Garden Art with a Garden Trellis Made from Farm Tools

Garden Art with a Garden Trellis Made from Farm Tools

This project started out when I thrifted several old garden shovels for a Halloween project. Well, try as I might, the spooky project was a failure. I let the dust of my frustration settle before going back to the drawing board- I had the farm tools after all- I just needed a new idea! Eventually, I settled on the idea of building a garden trellis that would serve as garden art and primitive decor for my yard.

*****

*****

First, I found this garden spade…

Garden spade or shovel to be upcycled into a garden trellis to use as garden art and primitive decor by Sadie Seasongoods / www.sadieseasongoods.com

And then I found a garden fork or two at another thrift store…

Garden fork or rake at thrift store for upcycling into diy garden trellis to use as garden art by Sadie Seasongoods / www.sadieseasongoods.com

My garden trellis idea seemed simple enough. I had the farm tools and I just needed to connect them together and stick in the ground, right? This post contains affiliate links for your crafting convenience.

Building a Garden Trellis for Garden Art

Now that I had the farm tools in hand, I needed some scrap wood for the cross slats that would both connect the tools and provide more surface area for plants to climb onto. So, I headed to Habitat ReStore for some wood trim that would do the job and cost very little.

Garden trellis idea using farm tools and scrap wood to use as primitive decor and garden art by Sadie Seasongoods / www.sadieseasongoods.com

Before actually building the garden trellis, I figured that the handles of the farm tools would go into the ground far more easily if the ends were tapered like a stake. So, we used our vintage drawknife to shave off the ends of each handle- just enough to be more stake-like (a chisel would work, too).

Using a drawknife to chisel ends of garden tool handles to stick in the ground when upcycled into garden trellis by Sadie Seasongoods / www.sadieseasongoods.com

Now, all we needed to do was attach our wood trim to the backs of our farm tools like lattice. Easy-peasy, right? We laid out the tools and sawed the trim down to size- three pieces, progressively shorter in length.

First, we tried screws with the drill…but the drill (no matter the setting AND using pilot holes) torqued the screws in half. Those garden tool handles are dense as all get out.

Then we tried hammer and nails- which worked, but we nearly split the wood trim pieces with the force needed to get the nails into the tool handles.

Attaching scrap wood to garden fork for garden trellis idea using farm tools with garden spade by Sadie Seasongoods / www.sadieseasongoods.com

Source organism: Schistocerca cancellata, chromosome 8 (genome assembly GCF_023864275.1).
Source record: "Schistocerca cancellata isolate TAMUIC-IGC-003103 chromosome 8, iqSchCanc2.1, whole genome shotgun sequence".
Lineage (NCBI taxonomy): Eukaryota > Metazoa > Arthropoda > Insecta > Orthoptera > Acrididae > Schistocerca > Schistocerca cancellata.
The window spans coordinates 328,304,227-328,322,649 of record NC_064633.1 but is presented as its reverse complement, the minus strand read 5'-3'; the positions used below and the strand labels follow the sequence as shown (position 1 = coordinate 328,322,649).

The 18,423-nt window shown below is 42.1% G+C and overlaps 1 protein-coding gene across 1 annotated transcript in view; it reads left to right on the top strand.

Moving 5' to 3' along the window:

Successful, but with a hefty side of aggravation, we hammered in three nails through the back of the top (longest) piece of wood trim. To add insurance, I wrapped jute twine around each connection/joint, as tightly as possible. I actually liked how it looked on my garden art, so that was just a bonus.

Building a garden trellis using farm tools and scrap wood to use as garden art or primitive decor by Sadie Seasongoods / www.sadieseasongoods.com

But we still had 6 nails to pound in! And the wood trim pieces just didn’t look like they could handle it.

So, shhhh…I used wood glue for the middle and lower pieces of trim. I clamped the trim to the handles, let the glue set for 24 hours, and then I wound the twine around each connection again. Maybe the easy way out, but I’m building a garden trellis…not a ladder to climb on or something!

Attaching garden spade and garden fork together for garden trellis using scrap wood and jute twine by Sadie Seasongoods / www.sadieseasongoods.com

In hindsight, perhaps a nail gun would have been the best solution. But I didn’t own one at the time and as excited as I was about building a garden trellis, I didn’t want to go out and buy one at the time.

Garden Art and Primitive Decor with a Garden Trellis

And there it is- all frustrations are in our rearview mirror now, so I can enjoy that the garden trellis turned out beautifully! You’ll notice that our center tool “stake” is much longer- on purpose. It will act like a tap root on a tree, and the side “stakes” will act like training wheels. I highly recommend this tip!

Garden trellis built from garden fork and garden spade found at thrift store to use as primitive decor or lawn decoration by Sadie Seasongoods / www.sadieseasongoods.com

The big test- sticking the garden trellis in the ground! But ta-da, it worked like a charm (at least in our rain-drenched soil).

I love that it acts as primitive decor and garden art, but still functions as a garden trellis for whatever plant we place it by. And the farm tools that we used like a garden spade and garden fork were really perfect for it. And you can almost ALWAYS find those lurking in the corners of thrift stores.